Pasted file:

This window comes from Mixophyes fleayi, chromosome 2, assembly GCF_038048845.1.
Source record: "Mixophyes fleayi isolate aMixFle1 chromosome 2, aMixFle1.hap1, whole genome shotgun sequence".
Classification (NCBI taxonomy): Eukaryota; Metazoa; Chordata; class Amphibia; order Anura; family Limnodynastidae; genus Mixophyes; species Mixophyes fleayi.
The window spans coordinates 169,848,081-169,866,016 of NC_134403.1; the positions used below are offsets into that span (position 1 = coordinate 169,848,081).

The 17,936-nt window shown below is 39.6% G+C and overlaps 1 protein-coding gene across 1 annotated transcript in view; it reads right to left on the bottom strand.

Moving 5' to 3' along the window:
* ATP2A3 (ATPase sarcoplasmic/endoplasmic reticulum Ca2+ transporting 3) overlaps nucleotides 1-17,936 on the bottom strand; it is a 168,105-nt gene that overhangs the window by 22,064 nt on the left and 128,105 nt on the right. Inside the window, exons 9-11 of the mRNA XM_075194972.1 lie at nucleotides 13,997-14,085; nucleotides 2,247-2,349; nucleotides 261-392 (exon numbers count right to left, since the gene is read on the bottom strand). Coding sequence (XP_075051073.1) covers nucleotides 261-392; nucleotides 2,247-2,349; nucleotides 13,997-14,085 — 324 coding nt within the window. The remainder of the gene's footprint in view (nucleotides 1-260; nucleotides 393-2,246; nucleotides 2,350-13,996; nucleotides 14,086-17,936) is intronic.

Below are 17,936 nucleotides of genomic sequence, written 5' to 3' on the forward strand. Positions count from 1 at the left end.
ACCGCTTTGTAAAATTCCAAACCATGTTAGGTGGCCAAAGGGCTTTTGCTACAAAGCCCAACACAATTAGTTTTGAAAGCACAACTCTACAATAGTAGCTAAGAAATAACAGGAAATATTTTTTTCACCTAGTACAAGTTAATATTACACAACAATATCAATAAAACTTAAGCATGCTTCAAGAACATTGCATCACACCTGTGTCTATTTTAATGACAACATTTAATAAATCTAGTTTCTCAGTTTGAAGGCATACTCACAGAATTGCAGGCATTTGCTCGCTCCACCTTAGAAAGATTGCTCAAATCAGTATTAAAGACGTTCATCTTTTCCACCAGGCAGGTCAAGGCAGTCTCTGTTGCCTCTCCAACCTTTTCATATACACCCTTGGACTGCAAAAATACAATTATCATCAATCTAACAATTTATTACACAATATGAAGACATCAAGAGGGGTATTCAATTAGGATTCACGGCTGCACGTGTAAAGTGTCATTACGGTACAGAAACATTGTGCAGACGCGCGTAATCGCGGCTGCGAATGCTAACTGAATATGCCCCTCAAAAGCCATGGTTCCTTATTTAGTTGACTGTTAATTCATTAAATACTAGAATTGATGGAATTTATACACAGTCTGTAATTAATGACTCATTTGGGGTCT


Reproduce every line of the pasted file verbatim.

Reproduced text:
This window comes from Mixophyes fleayi, chromosome 2, assembly GCF_038048845.1.
Source record: "Mixophyes fleayi isolate aMixFle1 chromosome 2, aMixFle1.hap1, whole genome shotgun sequence".
Classification (NCBI taxonomy): Eukaryota; Metazoa; Chordata; class Amphibia; order Anura; family Limnodynastidae; genus Mixophyes; species Mixophyes fleayi.
The window spans coordinates 169,848,081-169,866,016 of NC_134403.1; the positions used below are offsets into that span (position 1 = coordinate 169,848,081).

The 17,936-nt window shown below is 39.6% G+C and overlaps 1 protein-coding gene across 1 annotated transcript in view; it reads right to left on the bottom strand.

Moving 5' to 3' along the window:
* ATP2A3 (ATPase sarcoplasmic/endoplasmic reticulum Ca2+ transporting 3) overlaps nucleotides 1-17,936 on the bottom strand; it is a 168,105-nt gene that overhangs the window by 22,064 nt on the left and 128,105 nt on the right. Inside the window, exons 9-11 of the mRNA XM_075194972.1 lie at nucleotides 13,997-14,085; nucleotides 2,247-2,349; nucleotides 261-392 (exon numbers count right to left, since the gene is read on the bottom strand). Coding sequence (XP_075051073.1) covers nucleotides 261-392; nucleotides 2,247-2,349; nucleotides 13,997-14,085 — 324 coding nt within the window. The remainder of the gene's footprint in view (nucleotides 1-260; nucleotides 393-2,246; nucleotides 2,350-13,996; nucleotides 14,086-17,936) is intronic.

Below are 17,936 nucleotides of genomic sequence, written 5' to 3' on the forward strand. Positions count from 1 at the left end.
ACCGCTTTGTAAAATTCCAAACCATGTTAGGTGGCCAAAGGGCTTTTGCTACAAAGCCCAACACAATTAGTTTTGAAAGCACAACTCTACAATAGTAGCTAAGAAATAACAGGAAATATTTTTTTCACCTAGTACAAGTTAATATTACACAACAATATCAATAAAACTTAAGCATGCTTCAAGAACATTGCATCACACCTGTGTCTATTTTAATGACAACATTTAATAAATCTAGTTTCTCAGTTTGAAGGCATACTCACAGAATTGCAGGCATTTGCTCGCTCCACCTTAGAAAGATTGCTCAAATCAGTATTAAAGACGTTCATCTTTTCCACCAGGCAGGTCAAGGCAGTCTCTGTTGCCTCTCCAACCTTTTCATATACACCCTTGGACTGCAAAAATACAATTATCATCAATCTAACAATTTATTACACAATATGAAGACATCAAGAGGGGTATTCAATTAGGATTCACGGCTGCACGTGTAAAGTGTCATTACGGTACAGAAACATTGTGCAGACGCGCGTAATCGCGGCTGCGAATGCTAACTGAATATGCCCCTCAAAAGCCATGGTTCCTTATTTAGTTGACTGTTAATTCATTAAATACTAGAATTGATGGAATTTATACACAGTCTGTAATTAATGACTCATTTGGGGTCT